One of the advantages of being an uncle is that every time I purchase books for my nephew and niece, I get the pleasure of reading them first and then re-reading over and over when babysitting. You soon start to recognise the marks of a good quality piece of storytelling when reading with kids regularly.
A positive moral or message, an imaginative narrative and a healthy dosage of kookiness, that’s the recipe for a successful kids’ book. Over the last few months I have begun to compile a list of favourites and the chosen titles are as follows:
5. Dog Loves Books by Louise Yates (3-6 years), Publisher: Cape.
A comical little tale about a dog who runs a book shop and finds that books are the key to other worlds.
4. Croc and Bird by Alexis Deacon (3-7 years), Publisher: Hutchinson.
Two eggs hatch side by side, a crocodile and a parrot. The creatures believe they must be brothers, a funny mismatch that celebrates diversity.
3. Mr Tiger Goes Wild by Peter Brown (4-7 years), Publisher: Macmillan.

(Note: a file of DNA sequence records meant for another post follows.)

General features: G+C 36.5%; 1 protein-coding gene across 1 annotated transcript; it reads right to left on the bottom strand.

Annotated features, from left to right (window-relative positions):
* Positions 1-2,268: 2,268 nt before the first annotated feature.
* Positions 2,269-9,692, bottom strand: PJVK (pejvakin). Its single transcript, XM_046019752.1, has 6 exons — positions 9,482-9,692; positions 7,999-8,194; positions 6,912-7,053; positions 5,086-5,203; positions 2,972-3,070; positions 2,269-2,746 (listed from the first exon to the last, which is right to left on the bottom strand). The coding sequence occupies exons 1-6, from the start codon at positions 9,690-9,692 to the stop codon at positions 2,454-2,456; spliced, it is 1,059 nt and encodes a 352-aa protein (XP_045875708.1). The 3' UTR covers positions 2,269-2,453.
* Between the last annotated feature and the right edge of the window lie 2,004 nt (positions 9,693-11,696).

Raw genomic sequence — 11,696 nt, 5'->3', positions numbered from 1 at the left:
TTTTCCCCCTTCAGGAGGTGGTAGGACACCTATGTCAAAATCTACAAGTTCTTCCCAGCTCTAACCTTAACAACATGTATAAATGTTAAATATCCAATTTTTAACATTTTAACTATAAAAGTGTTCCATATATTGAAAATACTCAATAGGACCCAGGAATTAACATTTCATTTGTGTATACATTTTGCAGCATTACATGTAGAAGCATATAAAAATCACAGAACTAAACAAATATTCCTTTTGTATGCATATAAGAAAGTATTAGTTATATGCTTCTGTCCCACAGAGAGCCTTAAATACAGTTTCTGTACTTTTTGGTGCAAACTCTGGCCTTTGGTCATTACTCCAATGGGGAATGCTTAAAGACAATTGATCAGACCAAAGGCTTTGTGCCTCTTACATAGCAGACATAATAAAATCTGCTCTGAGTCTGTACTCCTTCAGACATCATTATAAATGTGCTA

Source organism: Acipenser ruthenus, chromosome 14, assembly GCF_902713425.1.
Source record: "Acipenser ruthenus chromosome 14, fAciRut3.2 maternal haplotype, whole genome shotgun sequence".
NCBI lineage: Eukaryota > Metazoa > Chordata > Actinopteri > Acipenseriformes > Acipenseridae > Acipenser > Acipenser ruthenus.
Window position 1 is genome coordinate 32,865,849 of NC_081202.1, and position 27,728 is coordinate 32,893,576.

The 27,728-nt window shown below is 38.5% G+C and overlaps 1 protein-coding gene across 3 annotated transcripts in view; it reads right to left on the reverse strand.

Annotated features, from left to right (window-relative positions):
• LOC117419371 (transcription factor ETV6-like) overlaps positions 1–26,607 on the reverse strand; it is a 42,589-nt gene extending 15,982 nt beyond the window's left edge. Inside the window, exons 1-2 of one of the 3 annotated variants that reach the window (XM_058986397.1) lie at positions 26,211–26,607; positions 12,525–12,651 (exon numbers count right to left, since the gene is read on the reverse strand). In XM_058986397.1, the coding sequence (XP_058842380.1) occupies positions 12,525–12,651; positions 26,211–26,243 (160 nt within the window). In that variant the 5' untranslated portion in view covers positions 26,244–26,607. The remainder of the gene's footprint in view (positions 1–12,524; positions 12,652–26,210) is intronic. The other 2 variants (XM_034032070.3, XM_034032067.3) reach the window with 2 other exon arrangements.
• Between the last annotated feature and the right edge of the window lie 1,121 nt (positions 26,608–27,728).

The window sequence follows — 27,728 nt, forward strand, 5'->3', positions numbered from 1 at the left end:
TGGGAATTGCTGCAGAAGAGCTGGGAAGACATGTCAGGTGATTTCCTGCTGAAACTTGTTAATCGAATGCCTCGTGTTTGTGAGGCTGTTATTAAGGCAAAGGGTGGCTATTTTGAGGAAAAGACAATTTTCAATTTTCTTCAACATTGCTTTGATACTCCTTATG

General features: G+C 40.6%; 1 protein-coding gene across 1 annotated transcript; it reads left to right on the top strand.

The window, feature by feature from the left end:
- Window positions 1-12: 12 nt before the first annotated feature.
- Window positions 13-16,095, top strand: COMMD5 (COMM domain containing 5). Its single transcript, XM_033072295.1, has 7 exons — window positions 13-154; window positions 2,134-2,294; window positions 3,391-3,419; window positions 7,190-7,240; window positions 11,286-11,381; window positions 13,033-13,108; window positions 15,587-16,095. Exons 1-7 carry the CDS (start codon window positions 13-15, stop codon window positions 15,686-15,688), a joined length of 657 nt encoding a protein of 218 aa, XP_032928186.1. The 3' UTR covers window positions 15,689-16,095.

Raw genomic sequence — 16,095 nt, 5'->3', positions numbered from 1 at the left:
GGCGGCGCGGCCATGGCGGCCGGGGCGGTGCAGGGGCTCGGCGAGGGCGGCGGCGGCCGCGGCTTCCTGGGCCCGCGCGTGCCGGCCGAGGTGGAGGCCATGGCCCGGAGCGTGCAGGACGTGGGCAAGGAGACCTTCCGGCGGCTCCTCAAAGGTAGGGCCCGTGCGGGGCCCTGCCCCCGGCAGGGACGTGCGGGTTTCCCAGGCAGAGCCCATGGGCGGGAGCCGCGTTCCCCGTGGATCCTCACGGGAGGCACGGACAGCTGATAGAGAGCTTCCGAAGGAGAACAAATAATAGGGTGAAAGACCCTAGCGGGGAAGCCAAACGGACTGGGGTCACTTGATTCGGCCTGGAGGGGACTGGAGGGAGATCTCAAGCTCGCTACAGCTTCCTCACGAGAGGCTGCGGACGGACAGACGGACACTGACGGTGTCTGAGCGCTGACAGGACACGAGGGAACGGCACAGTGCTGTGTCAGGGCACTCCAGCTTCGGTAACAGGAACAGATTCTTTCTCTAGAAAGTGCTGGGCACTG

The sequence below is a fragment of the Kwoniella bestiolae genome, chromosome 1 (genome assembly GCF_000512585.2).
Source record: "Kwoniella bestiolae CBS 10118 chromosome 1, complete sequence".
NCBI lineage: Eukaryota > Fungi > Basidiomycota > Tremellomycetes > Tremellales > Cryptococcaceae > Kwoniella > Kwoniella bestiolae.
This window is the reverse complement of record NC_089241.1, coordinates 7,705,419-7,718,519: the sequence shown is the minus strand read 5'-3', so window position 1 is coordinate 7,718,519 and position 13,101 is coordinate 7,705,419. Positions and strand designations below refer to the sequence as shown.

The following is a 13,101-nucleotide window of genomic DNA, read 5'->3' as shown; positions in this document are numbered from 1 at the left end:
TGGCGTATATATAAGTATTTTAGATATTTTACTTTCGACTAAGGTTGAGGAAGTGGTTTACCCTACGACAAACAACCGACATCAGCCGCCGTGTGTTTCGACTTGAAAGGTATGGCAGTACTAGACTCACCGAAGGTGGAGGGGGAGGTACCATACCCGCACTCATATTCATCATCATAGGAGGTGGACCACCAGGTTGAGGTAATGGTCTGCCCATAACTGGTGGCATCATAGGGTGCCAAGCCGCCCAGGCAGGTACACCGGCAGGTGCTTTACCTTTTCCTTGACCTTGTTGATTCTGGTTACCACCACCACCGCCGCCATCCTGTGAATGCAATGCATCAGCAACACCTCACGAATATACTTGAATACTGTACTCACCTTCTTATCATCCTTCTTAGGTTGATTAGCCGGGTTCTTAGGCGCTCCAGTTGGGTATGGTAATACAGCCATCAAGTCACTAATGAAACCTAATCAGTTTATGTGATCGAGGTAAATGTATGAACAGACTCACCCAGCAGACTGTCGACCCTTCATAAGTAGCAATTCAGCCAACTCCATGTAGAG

A dapper tiger complete with a top hat and Edwardian dress embraces his inner feral animal and starts an alternatively natural trend.
2. Zeraffa Giraffa by Dianne Hofmeyr, illustrated by Janne Ray (4-8 years), Publisher: Frances Lincoln.
A beautifully illustrated true story about a giraffe sent from Egypt to a French King in the 1820s.
1. A Children’s Treasury of Milligan: Classic Stories and Poems by Spike Milligan by Spike Milligan (8-108 years), Publisher: Ebury
My four year-old nephew has a tendency to cantillate the Milligan poems at random. Limericks like:
There are holes in the sky where the rain gets in.
The holes are small, so rain is thin.
Or my particular favourite:
A very rash young lady pig
(They say she was a smasher)
Under a van-
Now she’s a gammon rasher.
Milligan’s’ scribblings are absolutely barking mad. Sentences of insanity highlighting an imaginative perspective of the world and all who sail in her.
I highly recommend these philosophical pieces of writing for reading with kids. They are guaranteed, I can assure you, to make any sadness in the heart rapidly dissipate.